In a move that is likely to leave creditors high and dry, Awal Bank BSC, a Bahrain-based subsidiary of Saudi Arabia’s embattled Saad group, has filed for Chapter 11 bankruptcy in a New York bankruptcy court. The filing comes little more than a year after the bank sought US court protection from US creditors and is in line with recommendations made in a report by Ernst & Young.
According to its court filing, Awal Bank has assets valued at most at $100 million and liabilities of more than $1 billion. Bahrain’s central bank last summer appointed an administrator for Awal Bank, owned by Saudi billionaire Maan al-Sanea, after it had defaulted on loans in a sequence of defaults that has sparked a bitter legal battle across continents between Al Sanea’s Saad Group and Saudi conglomerate Ahmad Hamad Al-Gosaibi & Brothers Co. Under Bahrain law, the Bahrain central Bank-appointed administrator has until the summer of next year to decide whether to liquidate Awal bank or return it to its owners.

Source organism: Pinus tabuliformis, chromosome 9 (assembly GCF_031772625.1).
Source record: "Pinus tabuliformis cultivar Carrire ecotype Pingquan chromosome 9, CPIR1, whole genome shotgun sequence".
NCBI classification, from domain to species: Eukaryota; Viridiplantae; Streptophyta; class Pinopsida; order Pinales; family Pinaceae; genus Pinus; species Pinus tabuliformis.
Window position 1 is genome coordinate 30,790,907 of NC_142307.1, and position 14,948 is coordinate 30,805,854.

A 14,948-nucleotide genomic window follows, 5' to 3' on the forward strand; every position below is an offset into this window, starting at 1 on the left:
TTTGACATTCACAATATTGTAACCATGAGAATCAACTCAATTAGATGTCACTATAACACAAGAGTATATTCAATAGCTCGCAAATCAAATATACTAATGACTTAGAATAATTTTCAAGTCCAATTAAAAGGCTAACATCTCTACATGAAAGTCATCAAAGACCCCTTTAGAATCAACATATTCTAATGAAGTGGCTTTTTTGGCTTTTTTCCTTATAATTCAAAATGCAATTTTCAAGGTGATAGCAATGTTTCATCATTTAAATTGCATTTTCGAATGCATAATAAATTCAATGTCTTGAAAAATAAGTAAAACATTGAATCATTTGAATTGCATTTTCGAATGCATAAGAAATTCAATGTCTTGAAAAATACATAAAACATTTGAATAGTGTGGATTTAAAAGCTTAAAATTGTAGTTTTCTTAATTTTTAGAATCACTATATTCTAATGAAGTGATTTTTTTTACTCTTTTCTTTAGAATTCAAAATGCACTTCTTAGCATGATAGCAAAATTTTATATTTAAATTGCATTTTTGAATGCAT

Assuming that the bankruptcy filing was made with the consent of the Bahrain Central Bank, the filing suggests that Bahrain has decided that Awal Bank is beyond salvation and should be liquidated. In its filing, Awal Bank asserts that after payment of the administrators and other immediate expenses, it will not be able to compensate its unsecured creditors, who number somewhere between 60 and 100 and include: Abu Dhabi Commercial Bank, Abu Dhabi Islamic Bank, AlGosaibi Money Exchange, Bank of Montreal, Bayerische Hypo-und Vereinsbank, Bayerische Landesbank, Boubyan Bank, Calyon Corporate and Investment Bank, Commercial Bank of Kuwait, Commercial Bank of Qatar, Commerzbank, Commonwealth Bank of Australia, Fortis Bank, Gulf International Bank, HSBC, HSH Nordbank AG, JP Morgan, Kuwait Finance House and The International Banking Corporation.